Wednesday, March 03, 2004

The Guardian Unlimited

This site has very few ads in relation to actual content – there are a couple of ads, but they are along the very top or the right side and aren't too prominent. I've never seen popup ads on this site. There is also a small ad for the pay-for services offered by the Guardian, and the navigation box with the services listed in it is highlighted in pink and red, instead of the blue that is used for other navigation boxes.

This site is often updated; in fact, there is a semi-marquee (the text slowly appears) in the very center of the page that displays the most current of headlines. These headlines are very brief and the semi-marquee effect isn't as irritating as a regular marquee effect.

The links in the top navigation bar are revealing of users; for example, they bring the “Books” and “Football” sections to the top level, along with labels like “Sport,” “Business,” and “Arts.” Alternatively, the first two labels could be included under other, higher level categories, though they must be useful enough to users that they have been placed on this top level. The intended audience for this site appears to be primarily people in the UK, though also English–reading internationals. They do not provide versions of the site in other languages, though they do claim to be the “Best daily newspaper on the world wide web.” The site also targets adults – some sites offer a “kids” section but this one does not. The content is for a general audience, rather than a specific group (for example, it does not target parents, mothers, college students, etc). There appears to be a balance between a focus on technology, business, general news, and arts.

I would recommend this site in part because it has a nice layout and is easy to read. I like it that there are enough pictures to be informative, but not enough to cause site loading to be slow or to detract from the text. I also like how they separate and provide extensive information about the site itself and the people behind the Guardian, and that they have many help and search features. This includes search boxes, as well as help specific to each section of the Guardian. Also, they seem to encourage user feedback by making it easy to contact them multiple ways.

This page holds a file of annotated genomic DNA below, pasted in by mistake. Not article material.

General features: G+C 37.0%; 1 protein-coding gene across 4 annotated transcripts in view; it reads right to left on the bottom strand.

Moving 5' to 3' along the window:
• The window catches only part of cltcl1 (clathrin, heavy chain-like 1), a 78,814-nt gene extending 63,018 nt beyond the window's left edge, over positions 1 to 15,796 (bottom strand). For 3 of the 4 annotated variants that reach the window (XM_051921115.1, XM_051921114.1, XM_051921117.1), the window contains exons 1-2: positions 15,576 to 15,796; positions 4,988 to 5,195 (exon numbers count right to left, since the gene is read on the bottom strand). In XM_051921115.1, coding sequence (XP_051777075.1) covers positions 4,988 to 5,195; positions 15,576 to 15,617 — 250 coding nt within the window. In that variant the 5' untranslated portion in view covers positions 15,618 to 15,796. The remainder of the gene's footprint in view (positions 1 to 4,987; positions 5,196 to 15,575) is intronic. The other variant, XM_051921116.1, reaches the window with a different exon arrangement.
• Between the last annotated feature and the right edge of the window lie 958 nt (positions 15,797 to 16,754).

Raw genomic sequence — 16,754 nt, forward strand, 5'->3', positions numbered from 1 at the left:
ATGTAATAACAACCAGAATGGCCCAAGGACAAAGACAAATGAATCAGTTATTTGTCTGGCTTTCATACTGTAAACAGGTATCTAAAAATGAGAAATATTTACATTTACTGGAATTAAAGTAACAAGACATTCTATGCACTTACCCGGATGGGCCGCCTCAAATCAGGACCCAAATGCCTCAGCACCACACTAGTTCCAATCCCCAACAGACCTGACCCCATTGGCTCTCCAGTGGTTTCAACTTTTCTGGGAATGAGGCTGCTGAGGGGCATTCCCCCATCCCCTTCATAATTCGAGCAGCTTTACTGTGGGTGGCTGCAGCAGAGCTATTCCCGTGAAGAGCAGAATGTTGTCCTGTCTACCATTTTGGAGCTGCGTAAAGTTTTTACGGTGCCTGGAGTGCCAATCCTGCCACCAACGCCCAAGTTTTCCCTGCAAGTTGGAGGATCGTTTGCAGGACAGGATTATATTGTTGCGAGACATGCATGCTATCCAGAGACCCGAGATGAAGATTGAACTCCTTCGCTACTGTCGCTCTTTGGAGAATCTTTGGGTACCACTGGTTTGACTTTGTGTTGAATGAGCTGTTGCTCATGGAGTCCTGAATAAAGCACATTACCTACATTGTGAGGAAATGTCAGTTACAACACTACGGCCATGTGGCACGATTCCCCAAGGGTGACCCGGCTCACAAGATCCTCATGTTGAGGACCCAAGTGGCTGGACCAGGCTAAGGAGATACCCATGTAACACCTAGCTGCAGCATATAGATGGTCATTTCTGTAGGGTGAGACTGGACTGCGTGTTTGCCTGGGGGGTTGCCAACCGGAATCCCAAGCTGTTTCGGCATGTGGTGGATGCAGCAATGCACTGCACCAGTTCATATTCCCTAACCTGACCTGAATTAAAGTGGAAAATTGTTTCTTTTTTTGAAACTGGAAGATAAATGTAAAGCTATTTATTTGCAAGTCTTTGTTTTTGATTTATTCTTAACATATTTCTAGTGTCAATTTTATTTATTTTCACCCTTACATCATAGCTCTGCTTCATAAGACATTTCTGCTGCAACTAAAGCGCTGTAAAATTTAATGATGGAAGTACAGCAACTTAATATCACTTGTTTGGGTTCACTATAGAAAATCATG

Another thing I like about this site is the interactive guides section to find out more about each topic, rather than simply reading a single article. This feature tracks themes in the news, and is useful at least as a beginning for background research. The search box and archive search are fairly good – they allow you to search between certain dates, in headlines and text or just headlines, etc. Also helpful for research are the “Useful links” provided on the left of articles, which lead to related stories. There is also a small section of links on the left labeled “Go to,” which leads to more general sections of the site that would be of interest (rather than to specific articles). However, the site seems to be more useful for daily news rather than research, because the daily news sections are much better developed than the search capabilities and linking between related stories.

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